US: For the $59-$149 levels, add extra copies of the game + expansion at $41/each (or $71/pair). For the $35-$499 levels, add the embossed wine glasses at $25/pair and the engraved corkscrews at $11/each (or $19/pair), both for December delivery.
Canada: For the $59-$149 levels, add extra copies of the game + expansion at $46/each (or $81/pair). For the $35-$499 levels, add the embossed wine glasses at $25/pair and the engraved corkscrews at $11/each (or $19/pair). All add-ons are shipped with the base orders in May.
International: For the $59-$149 levels, add extra copies of the game + expansion at $51/each (or $91/pair). For the $35-$499 levels, add the embossed wine glasses at $25/pair and the engraved corkscrews at $11/each (or $19/pair). All add-ons are shipped with the base orders in May.Last updated:
Thematically, grapes should go bad instead of staying on the crush pad and aging from year to year. For several months of testing, that was how things worked--the grapes stayed on the crushpad for a year, and then you had to throw them away, which makes sense. However, there were several problems with this. The biggest was that it put a ton of pressure on crushing grapes whenever you harvested--if you couldn't crush, you might as well not harvest, because you're just going to lose those grapes. We considered letting grapes stay on the crushpad for 2 years, but then you have a hard time tracking which gapes you harvested this year versus last year.
Because of that, the game lost a lot of winter strategy. There were simply things you had to do in the winter if you wanted to make wine, and if you couldn't do those things, you couldn't harvest. It removed choices from the game, which wasn't good. Leaving the grapes on the crush pad and aging them (because if they don't age, harvesting the next year makes you have overlapping tokens, which is frustrating for players) and then making them into wine at a time of your choice adds a lot of strategy to the game.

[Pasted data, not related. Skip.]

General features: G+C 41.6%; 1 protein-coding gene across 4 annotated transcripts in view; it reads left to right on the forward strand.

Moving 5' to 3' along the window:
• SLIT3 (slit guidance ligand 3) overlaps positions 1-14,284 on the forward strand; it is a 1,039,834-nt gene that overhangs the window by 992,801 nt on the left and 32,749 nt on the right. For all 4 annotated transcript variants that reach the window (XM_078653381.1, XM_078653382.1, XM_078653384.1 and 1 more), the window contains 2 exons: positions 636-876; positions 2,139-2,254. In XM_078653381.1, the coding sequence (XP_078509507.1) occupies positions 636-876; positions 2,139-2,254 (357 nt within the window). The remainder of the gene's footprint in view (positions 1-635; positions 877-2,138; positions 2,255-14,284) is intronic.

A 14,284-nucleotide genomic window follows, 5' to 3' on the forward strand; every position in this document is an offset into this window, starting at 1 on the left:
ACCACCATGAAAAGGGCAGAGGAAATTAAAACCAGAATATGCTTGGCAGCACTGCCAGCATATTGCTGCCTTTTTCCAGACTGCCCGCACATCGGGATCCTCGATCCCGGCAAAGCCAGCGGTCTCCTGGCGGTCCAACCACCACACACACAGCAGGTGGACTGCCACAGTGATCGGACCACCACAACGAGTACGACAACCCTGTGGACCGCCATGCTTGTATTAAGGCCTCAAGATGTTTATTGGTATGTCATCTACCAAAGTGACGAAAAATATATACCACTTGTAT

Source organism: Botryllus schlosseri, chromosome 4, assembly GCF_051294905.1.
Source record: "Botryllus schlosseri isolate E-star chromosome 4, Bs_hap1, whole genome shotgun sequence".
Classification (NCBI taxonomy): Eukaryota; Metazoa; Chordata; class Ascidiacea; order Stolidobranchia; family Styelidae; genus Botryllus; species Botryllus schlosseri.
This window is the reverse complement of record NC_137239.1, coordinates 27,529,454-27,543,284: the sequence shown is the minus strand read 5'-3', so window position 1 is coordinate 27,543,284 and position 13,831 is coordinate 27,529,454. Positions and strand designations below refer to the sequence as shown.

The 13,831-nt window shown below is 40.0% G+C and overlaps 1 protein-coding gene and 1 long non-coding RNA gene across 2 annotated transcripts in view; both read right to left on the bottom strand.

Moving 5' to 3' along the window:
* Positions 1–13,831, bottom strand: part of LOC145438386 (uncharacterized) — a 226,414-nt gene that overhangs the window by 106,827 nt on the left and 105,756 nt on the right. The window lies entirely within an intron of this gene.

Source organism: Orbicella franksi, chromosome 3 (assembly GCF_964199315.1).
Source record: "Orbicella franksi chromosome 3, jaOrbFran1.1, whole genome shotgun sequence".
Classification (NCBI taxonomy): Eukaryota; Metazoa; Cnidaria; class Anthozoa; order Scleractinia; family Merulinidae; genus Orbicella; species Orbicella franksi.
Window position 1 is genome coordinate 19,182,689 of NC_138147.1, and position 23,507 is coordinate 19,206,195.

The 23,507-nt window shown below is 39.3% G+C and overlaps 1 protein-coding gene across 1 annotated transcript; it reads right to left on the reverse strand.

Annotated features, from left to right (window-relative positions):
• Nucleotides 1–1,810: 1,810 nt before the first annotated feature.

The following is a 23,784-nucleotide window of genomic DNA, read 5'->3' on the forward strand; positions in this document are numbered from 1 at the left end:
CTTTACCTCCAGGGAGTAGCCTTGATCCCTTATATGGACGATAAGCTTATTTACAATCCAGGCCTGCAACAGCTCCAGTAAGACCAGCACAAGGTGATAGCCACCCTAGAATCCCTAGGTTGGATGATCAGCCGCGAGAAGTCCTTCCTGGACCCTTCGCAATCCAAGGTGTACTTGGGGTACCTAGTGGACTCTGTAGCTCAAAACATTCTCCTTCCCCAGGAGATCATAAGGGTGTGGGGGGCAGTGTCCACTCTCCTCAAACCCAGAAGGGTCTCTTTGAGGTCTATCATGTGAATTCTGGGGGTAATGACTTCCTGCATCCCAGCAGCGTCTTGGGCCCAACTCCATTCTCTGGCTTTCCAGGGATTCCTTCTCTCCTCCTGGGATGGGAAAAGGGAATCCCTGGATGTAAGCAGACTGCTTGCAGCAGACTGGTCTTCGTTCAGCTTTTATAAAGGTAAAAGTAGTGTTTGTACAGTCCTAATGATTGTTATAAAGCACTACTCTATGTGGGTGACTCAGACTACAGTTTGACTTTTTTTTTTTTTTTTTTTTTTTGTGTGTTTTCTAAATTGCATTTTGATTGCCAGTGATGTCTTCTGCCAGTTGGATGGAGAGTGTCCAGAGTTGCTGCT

Now, what we've done to mitigate the effects of grapes aging is that there are only three pricing tiers for grapes even though their values go up to 9. That way, even though your grapes age for the sake of other gameplay, you don't gain a monetary value unless you wait for them to age several times.Last updated:
Jamey Stegmaier has had http://stonemaiergames.com/2012/07/27/hello-world/. He grew up playing strategy games such as chess, Stratego, and Risk, and as an adult he has discovered a host of incredible Euro games (his top five are Agricola, Stone Age, Dominion, Settlers of Catan, and Fresco). Meanwhile, since he was a child, Jamey has been designing strategy board games as a hobby. He has a strong passion for creating games that bring people together in the spirit of fun, competition, and strategic thinking.
Jamey is a transplant from Virginia who graduated from Washington University in 2003. During his college years, he fell in love with St. Louis and has lived there ever since. He currently lives in the Central West End with his two cats, Biddy and Walter. His other hobbies include reading, http://wrinkle.jameystegmaier.com/, http://jameystegmaier.com/, watching movies, and playing soccer. You can https://www.facebook.com/jameystegmaierblog or https://twitter.com/jameystegmaier.
Alan Stone has been a boardgame player and fan since early childhood. At some point there was a realization that all the available games were just a matter of dice rolls, knowing trivia or acting silly all with a touch of strategy kicked in. These were all fun, but they lose steam after a while.
Then came chess, the perfect game because there is no luck and every game is different, but chess has an enormous learning curve and most people don’t play it. Alan wanted to play games with friends, but the market just didn’t seem to have the right fit.
Then Alan was introduced to a flood of new games within the span of a year. Settlers of Catan, Puerto Rico, Carcasone, and finally Agricola. All beautifully crafted strategy games with ever more diminishing reliance upon luck and a game that changes every time it’s played.
These new games had an enormous impact on Alan, as his social life got a little more geeky the gears began to turn on game creation. Meeting Jamey and collaborating on Viticulture has given Alan a creative outlet that can’t be matched anywhere else. Game creation is a joy as there is no problem that cannot be fixed with creativity and playtesting.
Alan grew up in central Missouri and now lives in St. Louis with his wife Erin, son Eliot, two dogs Rufus and Sidney, and two cats Blender and Milkshake. Alan has too many pets.
You can see their photos and all corresponding hyperlinks here: http://stonemaiergames.com/about/Last updated: